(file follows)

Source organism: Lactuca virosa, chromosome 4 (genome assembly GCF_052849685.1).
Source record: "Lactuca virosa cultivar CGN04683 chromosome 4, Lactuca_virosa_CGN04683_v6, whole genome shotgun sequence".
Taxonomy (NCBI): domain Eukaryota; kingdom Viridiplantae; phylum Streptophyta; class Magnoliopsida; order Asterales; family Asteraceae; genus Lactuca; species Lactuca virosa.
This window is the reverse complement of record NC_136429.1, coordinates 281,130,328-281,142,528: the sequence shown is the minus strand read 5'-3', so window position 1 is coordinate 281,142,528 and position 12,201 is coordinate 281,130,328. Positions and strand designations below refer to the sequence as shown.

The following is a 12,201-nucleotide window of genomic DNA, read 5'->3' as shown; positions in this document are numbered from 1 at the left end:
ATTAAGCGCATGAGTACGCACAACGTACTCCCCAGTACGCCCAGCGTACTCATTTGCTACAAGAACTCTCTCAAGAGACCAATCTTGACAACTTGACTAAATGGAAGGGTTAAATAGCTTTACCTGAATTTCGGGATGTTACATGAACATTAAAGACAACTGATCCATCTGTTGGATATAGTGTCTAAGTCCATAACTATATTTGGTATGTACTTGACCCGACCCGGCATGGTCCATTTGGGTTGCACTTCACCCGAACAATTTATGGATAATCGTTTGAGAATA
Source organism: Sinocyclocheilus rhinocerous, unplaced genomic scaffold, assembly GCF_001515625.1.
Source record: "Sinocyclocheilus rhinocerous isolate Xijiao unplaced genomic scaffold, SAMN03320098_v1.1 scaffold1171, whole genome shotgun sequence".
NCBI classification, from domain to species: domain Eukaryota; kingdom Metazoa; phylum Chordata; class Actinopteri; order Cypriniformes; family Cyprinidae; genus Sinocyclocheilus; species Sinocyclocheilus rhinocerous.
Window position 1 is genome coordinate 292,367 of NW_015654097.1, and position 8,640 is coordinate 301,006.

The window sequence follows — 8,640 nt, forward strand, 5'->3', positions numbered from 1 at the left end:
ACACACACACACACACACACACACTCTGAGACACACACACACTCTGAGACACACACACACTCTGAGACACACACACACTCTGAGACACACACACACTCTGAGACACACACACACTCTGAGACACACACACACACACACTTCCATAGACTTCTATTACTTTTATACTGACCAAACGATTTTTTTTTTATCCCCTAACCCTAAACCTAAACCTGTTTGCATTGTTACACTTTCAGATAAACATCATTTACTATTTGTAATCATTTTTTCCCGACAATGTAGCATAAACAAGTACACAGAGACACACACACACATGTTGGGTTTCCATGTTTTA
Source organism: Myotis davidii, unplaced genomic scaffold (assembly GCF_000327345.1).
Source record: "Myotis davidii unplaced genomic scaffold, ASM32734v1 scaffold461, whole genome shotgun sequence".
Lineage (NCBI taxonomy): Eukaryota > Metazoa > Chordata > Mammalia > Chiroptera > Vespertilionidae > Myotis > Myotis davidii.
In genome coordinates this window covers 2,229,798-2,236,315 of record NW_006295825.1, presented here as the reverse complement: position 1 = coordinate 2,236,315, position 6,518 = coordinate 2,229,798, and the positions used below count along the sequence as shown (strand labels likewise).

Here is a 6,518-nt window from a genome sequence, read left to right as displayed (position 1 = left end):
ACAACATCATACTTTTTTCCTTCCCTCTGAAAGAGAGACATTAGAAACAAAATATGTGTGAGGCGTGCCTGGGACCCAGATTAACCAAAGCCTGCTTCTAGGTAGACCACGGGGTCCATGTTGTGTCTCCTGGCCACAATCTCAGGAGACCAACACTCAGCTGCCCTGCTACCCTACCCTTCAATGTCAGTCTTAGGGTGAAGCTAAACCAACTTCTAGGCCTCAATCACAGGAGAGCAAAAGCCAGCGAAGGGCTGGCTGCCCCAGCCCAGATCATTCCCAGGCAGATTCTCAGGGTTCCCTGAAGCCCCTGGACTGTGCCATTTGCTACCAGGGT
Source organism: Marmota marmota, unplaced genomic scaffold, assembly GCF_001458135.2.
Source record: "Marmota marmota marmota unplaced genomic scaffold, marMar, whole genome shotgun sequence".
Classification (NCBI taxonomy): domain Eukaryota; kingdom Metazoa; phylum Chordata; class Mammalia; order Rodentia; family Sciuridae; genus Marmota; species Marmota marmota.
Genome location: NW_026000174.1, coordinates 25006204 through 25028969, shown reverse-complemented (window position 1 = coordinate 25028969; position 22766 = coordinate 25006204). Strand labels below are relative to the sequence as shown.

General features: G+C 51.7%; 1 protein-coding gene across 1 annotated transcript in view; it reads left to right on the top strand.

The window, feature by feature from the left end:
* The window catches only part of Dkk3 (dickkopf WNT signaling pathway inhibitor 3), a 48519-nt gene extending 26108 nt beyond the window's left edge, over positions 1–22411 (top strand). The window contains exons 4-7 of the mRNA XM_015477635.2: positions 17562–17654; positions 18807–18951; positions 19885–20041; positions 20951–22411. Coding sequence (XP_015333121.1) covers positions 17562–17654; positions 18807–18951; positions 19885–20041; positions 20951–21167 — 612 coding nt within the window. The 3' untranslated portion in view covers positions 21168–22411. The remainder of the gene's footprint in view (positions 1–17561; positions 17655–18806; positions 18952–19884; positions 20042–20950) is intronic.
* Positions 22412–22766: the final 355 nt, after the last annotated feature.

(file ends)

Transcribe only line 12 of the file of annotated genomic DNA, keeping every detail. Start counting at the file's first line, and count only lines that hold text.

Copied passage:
ACACACACACACACACACACACACTCTGAGACACACACACACTCTGAGACACACACACACTCTGAGACACACACACACTCTGAGACACACACACACTCTGAGACACACACACACTCTGAGACACACACACACACACACTTCCATAGACTTCTATTACTTTTATACTGACCAAACGATTTTTTTTTTATCCCCTAACCCTAAACCTAAACCTGTTTGCATTGTTACACTTTCAGATAAACATCATTTACTATTTGTAATCATTTTTTCCCGACAATGTAGCATAAACAAGTACACAGAGACACACACACACATGTTGGGTTTCCATGTTTTA